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Targeting Teacher Tenure

Professor Tom Kane, faculty director of the Center for Education Policy Research, speaks to the Harvard Gazette about recent teacher tenure lawsuits in California and New York.

The following story appeared in the Harvard Gazette on August 19, 2014.

A group of parents filed a lawsuit in late July challenging the tenure policies governing public school teachers in New York state. The parents have the backing of — and some observers say are a proxy for — the Partnership for Educational Justice, an advocacy group founded and promoted by former television journalist Campbell Brown.

Earlier this month, Brown’s organization garnered national attention after announcing that David Boies, the high-profile litigator who helped overturn California’s same-sex marriage ban and represented former Vice President Al Gore in Bush v. Gore, had signed on as its chairman of the board.

The lawsuit is the first of what many analysts expect will be numerous legal challenges around the country following a landmark decision in June by a California Superior Court judge who struck down the tenure system there as unconstitutional under state law, saying it unfairly saddled students in high-needs schools with low-performing teachers. Proponents of tenure reform say that job protections such as seniority, tenure, and dismissal processes too often shield ineffective teachers at the expense of students in disadvantaged schools who don’t receive a first-class education. But critics say the lawsuits are smokescreens that conceal a politically motivated effort to bust teachers’ unions and expand the growing privatization of public education.

Thomas KaneThomas Kane is the Walter H. Gale Professor of Education and a professor of economics at the Harvard Graduate School of Education, and faculty director of the Center for Education Policy Research at Harvard University. Kane directed the Measures of Effective Teaching project for the Bill & Melinda Gates Foundation, which studied issues facing K-12 and higher education, such as the design of school accountability systems, and teacher recruitment and retention. He was an expert witness for the plaintiffs in Vergara v. California.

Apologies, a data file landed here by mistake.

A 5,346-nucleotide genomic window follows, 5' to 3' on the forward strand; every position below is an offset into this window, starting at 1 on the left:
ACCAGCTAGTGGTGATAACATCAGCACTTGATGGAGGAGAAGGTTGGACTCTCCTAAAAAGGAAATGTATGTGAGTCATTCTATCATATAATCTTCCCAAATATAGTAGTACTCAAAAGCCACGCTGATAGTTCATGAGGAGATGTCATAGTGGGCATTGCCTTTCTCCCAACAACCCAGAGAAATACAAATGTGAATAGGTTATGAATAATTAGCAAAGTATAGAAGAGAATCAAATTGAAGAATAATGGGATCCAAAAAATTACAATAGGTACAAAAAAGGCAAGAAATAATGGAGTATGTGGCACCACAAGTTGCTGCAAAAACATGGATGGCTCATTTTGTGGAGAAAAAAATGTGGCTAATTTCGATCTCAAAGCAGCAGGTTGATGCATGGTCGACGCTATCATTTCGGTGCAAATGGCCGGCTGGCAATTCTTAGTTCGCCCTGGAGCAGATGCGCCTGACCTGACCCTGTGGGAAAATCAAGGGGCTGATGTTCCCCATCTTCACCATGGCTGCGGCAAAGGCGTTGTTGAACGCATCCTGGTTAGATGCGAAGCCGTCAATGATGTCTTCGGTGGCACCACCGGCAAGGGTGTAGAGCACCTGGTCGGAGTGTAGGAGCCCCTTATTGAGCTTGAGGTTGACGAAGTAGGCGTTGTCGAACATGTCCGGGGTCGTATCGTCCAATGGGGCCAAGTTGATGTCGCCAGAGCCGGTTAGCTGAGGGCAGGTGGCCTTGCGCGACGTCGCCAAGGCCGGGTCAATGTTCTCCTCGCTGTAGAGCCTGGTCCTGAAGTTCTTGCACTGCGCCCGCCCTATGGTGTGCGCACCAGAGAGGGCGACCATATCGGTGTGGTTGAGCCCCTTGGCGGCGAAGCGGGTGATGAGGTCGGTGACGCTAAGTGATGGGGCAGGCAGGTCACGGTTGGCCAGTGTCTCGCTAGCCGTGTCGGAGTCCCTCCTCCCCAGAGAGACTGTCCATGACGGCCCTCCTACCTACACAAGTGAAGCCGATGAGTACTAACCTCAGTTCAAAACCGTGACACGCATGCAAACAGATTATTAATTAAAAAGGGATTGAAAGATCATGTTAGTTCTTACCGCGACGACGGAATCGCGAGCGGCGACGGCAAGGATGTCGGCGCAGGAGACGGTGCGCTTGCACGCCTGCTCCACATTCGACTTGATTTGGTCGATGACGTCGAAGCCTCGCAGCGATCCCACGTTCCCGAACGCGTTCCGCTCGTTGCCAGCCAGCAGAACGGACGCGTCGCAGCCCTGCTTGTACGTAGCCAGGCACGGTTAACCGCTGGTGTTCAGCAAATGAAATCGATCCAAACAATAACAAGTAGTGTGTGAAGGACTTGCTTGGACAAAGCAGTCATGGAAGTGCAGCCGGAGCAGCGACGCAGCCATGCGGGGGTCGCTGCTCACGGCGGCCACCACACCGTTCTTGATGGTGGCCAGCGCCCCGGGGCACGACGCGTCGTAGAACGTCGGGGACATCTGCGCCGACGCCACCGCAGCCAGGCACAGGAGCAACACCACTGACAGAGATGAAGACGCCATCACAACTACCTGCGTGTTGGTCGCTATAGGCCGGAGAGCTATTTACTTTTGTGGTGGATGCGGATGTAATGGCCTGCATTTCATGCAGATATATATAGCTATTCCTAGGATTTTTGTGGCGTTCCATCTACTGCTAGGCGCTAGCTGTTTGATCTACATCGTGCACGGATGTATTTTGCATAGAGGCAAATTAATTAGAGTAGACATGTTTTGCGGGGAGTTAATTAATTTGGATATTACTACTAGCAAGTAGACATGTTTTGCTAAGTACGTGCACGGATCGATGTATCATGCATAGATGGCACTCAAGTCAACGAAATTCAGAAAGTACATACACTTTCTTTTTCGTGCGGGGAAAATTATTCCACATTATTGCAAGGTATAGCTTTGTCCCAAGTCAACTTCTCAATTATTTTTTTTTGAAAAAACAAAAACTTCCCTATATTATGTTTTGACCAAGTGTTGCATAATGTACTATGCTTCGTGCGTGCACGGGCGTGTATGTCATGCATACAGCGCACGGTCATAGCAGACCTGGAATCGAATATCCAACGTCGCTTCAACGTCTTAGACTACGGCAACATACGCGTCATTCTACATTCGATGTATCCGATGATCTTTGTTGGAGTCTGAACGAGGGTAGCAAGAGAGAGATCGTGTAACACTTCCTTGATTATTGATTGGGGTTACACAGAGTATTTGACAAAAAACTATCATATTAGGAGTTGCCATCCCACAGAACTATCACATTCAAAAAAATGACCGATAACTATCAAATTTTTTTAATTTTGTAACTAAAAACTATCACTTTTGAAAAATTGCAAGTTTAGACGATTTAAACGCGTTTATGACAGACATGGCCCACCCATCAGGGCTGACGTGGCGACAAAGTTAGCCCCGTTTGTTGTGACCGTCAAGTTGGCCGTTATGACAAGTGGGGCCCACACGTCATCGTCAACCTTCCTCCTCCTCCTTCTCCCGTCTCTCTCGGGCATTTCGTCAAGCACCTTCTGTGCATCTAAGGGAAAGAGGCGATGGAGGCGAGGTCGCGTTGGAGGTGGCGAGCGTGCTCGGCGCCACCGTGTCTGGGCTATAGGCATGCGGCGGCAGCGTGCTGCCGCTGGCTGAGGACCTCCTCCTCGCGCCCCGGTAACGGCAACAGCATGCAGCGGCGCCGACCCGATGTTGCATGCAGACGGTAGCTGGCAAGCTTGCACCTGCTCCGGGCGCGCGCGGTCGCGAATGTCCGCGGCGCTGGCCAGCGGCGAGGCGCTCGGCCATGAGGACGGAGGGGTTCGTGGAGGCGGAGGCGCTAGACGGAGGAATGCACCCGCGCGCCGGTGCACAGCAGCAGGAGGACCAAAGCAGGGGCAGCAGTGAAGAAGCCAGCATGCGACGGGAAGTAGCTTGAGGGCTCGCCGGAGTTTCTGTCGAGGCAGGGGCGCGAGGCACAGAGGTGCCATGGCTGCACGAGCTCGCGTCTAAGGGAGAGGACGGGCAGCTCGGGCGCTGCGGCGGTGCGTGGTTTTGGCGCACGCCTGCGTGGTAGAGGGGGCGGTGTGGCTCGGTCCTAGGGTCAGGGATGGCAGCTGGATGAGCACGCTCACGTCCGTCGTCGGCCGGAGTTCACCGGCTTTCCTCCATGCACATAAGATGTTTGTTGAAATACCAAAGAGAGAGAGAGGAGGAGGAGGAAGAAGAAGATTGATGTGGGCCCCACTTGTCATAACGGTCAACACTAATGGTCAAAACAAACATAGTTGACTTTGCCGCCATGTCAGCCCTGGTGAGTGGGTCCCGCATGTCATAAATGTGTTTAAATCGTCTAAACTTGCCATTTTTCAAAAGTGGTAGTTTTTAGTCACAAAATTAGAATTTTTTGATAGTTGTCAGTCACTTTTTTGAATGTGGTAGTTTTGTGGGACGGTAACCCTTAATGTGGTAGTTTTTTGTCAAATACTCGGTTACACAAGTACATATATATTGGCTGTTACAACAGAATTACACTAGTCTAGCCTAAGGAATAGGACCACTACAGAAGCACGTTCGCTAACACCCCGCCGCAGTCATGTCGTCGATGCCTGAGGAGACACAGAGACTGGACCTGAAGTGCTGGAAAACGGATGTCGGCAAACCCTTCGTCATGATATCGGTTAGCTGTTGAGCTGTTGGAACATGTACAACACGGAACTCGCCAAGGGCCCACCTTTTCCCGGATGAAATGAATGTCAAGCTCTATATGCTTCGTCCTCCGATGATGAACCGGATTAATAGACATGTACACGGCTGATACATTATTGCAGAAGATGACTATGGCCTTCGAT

Kane spoke with the Gazette about the tenure debate and where it’s likely headed.

GAZETTE: What do you think of the arguments from both sides?

KANE: The substantive question is whether the due-process requirements set out in tenure laws are necessary to protect teachers against arbitrary management decisions. Each side has been questioning the motives of the other. But the real question is: Are these due-process requirements necessary to protect the teachers from arbitrary managerial decisions? Is there another way to ensure that hiring and firing decisions are made on the basis of quality of teaching, and not personal relationships or favoritism? If the job protections are excessive, then we shouldn’t care who’s funding the lawsuits.

"Are these due-process requirements necessary to protect the teachers from arbitrary managerial decisions?"

There were three different issues that the plaintiffs were challenging in California. First, under state law, tenure decisions had to be made within 18 months. The plaintiffs argued that by rushing the decision, we’re making a lot more mistakes than are necessary. Moreover, the plaintiffs challenged the due-process requirements for teachers who have been given tenure. Those are higher and more onerous and more costly than for every other public employee in California. The Vergara decision would not eliminate due-process requirements; it would just extend to teachers the same due-process rights that every other public employee in California has. Third, the plaintiffs challenged the state law requiring schools to do any layoffs based on seniority alone, not teaching quality. Prior to the lawsuit, any superstar second- or third-year teacher had to be laid off prior to the least-effective, more senior teacher. The question is, “Do such laws benefit kids, or are they purely for the sake of adults?”

For the last four decades, research has been telling us that individual teachers have huge effects on student outcomes. It’s not so much what school your child goes to, but which teacher in that school he or she is assigned to that matters. It matters not just for test scores, but as Raj Chetty [of Harvard’s Faculty of Arts and Sciences], John Friedman [of the Harvard Kennedy School], and Jonah Rockoff [of Columbia Business School] recently showed, for their earnings later. Moreover, we’ve learned that it’s hard to predict who the effective teachers are going to be based on the information observed during recruitment. A teacher’s later effectiveness is only weakly related to what college they went to, or what grades they got, or whether or not they have a teaching credential. So teachers matter, but it’s hard to predict who the great teachers are going to be until they are on the job. That’s the core challenge.